When we are grieving, prayer can be difficult. Here are some ways to develop healing honesty with God as you journey through grief.
How to do this prayer practice.
I don’t know the level of grief you are experiencing. I don’t know the depths to which you have fallen. I do know what the “dark night of the soul” is like. So does the Savior, and He cares.
You may be the family from my hometown in 1978 burying your 12 year old son who lost his battle with cancer.
You may be the high school classmate of mine who buried her 21 year old daughter five days after that 21st birthday.
You may be my dad who buried his 94 year old mother after her battle with congestive heart failure.
You may be me several years ago, going through the grief that accompanies divorce.
1. Know that you are not alone.
Everyone experiences grief. Grief touches every life on every part of the globe. Please understand that if you are currently experiencing grief that you are not alone, you are not forgotten, and you are welcomed by God to grieve.
2. Cling to the truth that God understands your grief.
God understands this emotion. He has experienced it through His own Son, Jesus. When the prophet Isaiah spoke of Jesus one thousand years before Jesus’ birth this is how Isaiah described Him: “He (Jesus) was despised and rejected by men; a man of sorrows, and acquainted with grief; and as one from whom men hide their faces…He was despised, and we esteemed Him not.” (Isaiah 53:3, ESV, emphasis mine)
Think about this: The Savior of the world, the “Lamb of God who takes away the sins of the world”…acquainted with grief.
A high school classmate of mine lost her 21 year old daughter in 2010. My former classmate is still grieving the loss of her only daughter. Many nights I have thought of what I would say to her. Many times I have wondered if the words I would say would be the right ones. The words of comfort I am reminded of are those spoken by Dr. Al Meredith, pastor of Wedgwood Baptist Church, after the tragic shooting on September 15, 1999, that left seven dead and seven wounded. When asked by a member of the media the question “Where was God in all of this”, Dr. Meredith gave the following reply:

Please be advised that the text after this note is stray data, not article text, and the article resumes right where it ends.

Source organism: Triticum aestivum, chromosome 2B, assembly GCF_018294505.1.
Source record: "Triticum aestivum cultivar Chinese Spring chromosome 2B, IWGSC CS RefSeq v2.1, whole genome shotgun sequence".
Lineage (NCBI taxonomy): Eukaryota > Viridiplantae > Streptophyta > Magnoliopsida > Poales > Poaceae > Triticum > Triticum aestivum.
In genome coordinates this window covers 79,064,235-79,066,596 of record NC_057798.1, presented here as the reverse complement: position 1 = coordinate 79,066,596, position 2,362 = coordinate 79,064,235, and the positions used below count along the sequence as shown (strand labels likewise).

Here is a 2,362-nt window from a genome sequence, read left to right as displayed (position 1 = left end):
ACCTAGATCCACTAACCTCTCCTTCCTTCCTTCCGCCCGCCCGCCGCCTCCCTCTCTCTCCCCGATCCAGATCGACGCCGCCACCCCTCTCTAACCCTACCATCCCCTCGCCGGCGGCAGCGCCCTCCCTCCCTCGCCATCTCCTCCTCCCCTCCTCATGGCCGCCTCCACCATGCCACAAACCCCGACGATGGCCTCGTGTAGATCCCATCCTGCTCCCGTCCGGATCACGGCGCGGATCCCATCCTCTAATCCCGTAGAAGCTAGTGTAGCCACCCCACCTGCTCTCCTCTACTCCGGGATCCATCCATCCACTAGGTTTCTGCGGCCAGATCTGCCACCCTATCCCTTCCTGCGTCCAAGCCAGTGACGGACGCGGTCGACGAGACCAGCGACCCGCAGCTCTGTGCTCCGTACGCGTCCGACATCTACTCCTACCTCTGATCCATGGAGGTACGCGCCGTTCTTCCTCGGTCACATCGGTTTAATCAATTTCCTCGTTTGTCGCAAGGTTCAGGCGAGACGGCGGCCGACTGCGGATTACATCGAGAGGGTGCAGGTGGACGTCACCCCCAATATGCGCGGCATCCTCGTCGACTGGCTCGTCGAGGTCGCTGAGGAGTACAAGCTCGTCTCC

“God was in the same place that He was when His own Son died; On His throne.”
3. Acknowledge to God that you are grief stricken.
The best thing you can do in prayer is to go to God and acknowledge that you are grieving.
Why? The Lord of Hosts, Creator of all, Lord of all, King of Kings, Savior and Redeemer is also a Friend:
“The Lord is near to the brokenhearted and saves the crushed in spirit.” (Psalm 34:18, ESV)
“He heals the brokenhearted and binds up their wounds.” (Psalm 147:3, ESV)
“The Spirit of the Lord God is upon me, because the Lord has anointed me to bring good news to the poor; He has sent me to bind up the brokenhearted, to proclaim liberty to the captives, and the opening of prison to those who are bound.” (Isaiah 60:1, ESV, emphasis mine)
Acknowledge to God that you are grieving. Tell Him you are filled with grief. Tell Him of the sorrow, pain, suffering, loneliness, and loss you are feeling. Shout it, yell it, cry through it, write it down, type it out…do something to get it out. Tell God how you are feeling and why. Tell God what you are going through. Express your feelings to God. He is a big God and can handle you coming to Him through your pain and tears. Any of these avenues can be a way for you to pray to God.
I once told a grieving friend that I would take him to the roof of the hospital so that he could scream, yell, shout, bellow, screech, or whatever it was he wanted to do to tell God exactly how he was feeling. My promise to him was to guard the door and tell those who came to stop my friend that it was okay. To the passers-by or those who came to stop him I would have said that this was a conversation between a man and God. A man who felt God should answer his prayer to let his days-old child live, and a God who would listen with love to a son He loved. Two weeks later I stood at the graveside where no parent should ever have to stand, and watched my friend weep uncontrollably as family and friends bid good bye to a beautiful little girl who will know nothing of this world.
4. Take a prayerful journey toward the reality of death as a transition into the presence of Jesus.
In 1978 a family in my hometown buried their son. He was a year older than me. We went to church together. Our families knew each other. This young man fought brain cancer heroically. The night of his death his father heard the sound of footsteps on the roof of their home. That night a father asked a dying son, “Are you ready to meet Jesus?” A simple nod in response and the boy was gone.
Footsteps? Yes. Audible footsteps as though someone was walking on the roof.
Matt Chandler, Teaching Pastor at The Village Church, in his sermon series “Transitions”, has suggested that we as Christians will not know the sting of death. I like Matt’s take on this. Matt said that in the moment that we are to die, Jesus or an angel shows up to say “Hey, man. Let’s get out of here.” He gets the idea from Jesus in John 8:51 where Jesus says: “I tell you the truth, if anyone keeps my word, he will never see death.” I believe that night the young man did not see death, but rather the face of the Savior.